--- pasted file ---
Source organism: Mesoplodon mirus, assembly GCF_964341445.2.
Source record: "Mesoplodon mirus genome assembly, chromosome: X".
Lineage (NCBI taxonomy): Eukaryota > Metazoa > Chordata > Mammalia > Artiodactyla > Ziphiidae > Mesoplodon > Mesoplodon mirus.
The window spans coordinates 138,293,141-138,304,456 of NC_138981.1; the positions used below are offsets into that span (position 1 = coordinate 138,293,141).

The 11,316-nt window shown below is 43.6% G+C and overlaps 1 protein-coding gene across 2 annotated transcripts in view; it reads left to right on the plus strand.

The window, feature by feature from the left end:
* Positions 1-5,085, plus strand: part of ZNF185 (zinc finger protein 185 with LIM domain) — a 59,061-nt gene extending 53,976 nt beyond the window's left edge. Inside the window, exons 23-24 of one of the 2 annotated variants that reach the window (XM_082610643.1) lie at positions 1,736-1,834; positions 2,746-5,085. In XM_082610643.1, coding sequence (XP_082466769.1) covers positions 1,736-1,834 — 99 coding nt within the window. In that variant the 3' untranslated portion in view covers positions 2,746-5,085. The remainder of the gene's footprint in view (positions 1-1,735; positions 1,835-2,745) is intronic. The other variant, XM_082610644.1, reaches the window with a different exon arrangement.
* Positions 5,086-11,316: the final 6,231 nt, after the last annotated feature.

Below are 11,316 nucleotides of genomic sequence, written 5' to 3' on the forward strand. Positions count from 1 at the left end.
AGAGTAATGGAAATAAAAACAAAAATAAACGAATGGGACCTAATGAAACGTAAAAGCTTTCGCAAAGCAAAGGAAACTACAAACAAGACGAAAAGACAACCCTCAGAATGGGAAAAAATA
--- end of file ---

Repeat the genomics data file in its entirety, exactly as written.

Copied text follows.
Source organism: Mesoplodon mirus, assembly GCF_964341445.2.
Source record: "Mesoplodon mirus genome assembly, chromosome: X".
Lineage (NCBI taxonomy): Eukaryota > Metazoa > Chordata > Mammalia > Artiodactyla > Ziphiidae > Mesoplodon > Mesoplodon mirus.
The window spans coordinates 138,293,141-138,304,456 of NC_138981.1; the positions used below are offsets into that span (position 1 = coordinate 138,293,141).

The 11,316-nt window shown below is 43.6% G+C and overlaps 1 protein-coding gene across 2 annotated transcripts in view; it reads left to right on the plus strand.

The window, feature by feature from the left end:
* Positions 1-5,085, plus strand: part of ZNF185 (zinc finger protein 185 with LIM domain) — a 59,061-nt gene extending 53,976 nt beyond the window's left edge. Inside the window, exons 23-24 of one of the 2 annotated variants that reach the window (XM_082610643.1) lie at positions 1,736-1,834; positions 2,746-5,085. In XM_082610643.1, coding sequence (XP_082466769.1) covers positions 1,736-1,834 — 99 coding nt within the window. In that variant the 3' untranslated portion in view covers positions 2,746-5,085. The remainder of the gene's footprint in view (positions 1-1,735; positions 1,835-2,745) is intronic. The other variant, XM_082610644.1, reaches the window with a different exon arrangement.
* Positions 5,086-11,316: the final 6,231 nt, after the last annotated feature.

Below are 11,316 nucleotides of genomic sequence, written 5' to 3' on the forward strand. Positions count from 1 at the left end.
AGAGTAATGGAAATAAAAACAAAAATAAACGAATGGGACCTAATGAAACGTAAAAGCTTTCGCAAAGCAAAGGAAACTACAAACAAGACGAAAAGACAACCCTCAGAATGGGAAAAAATA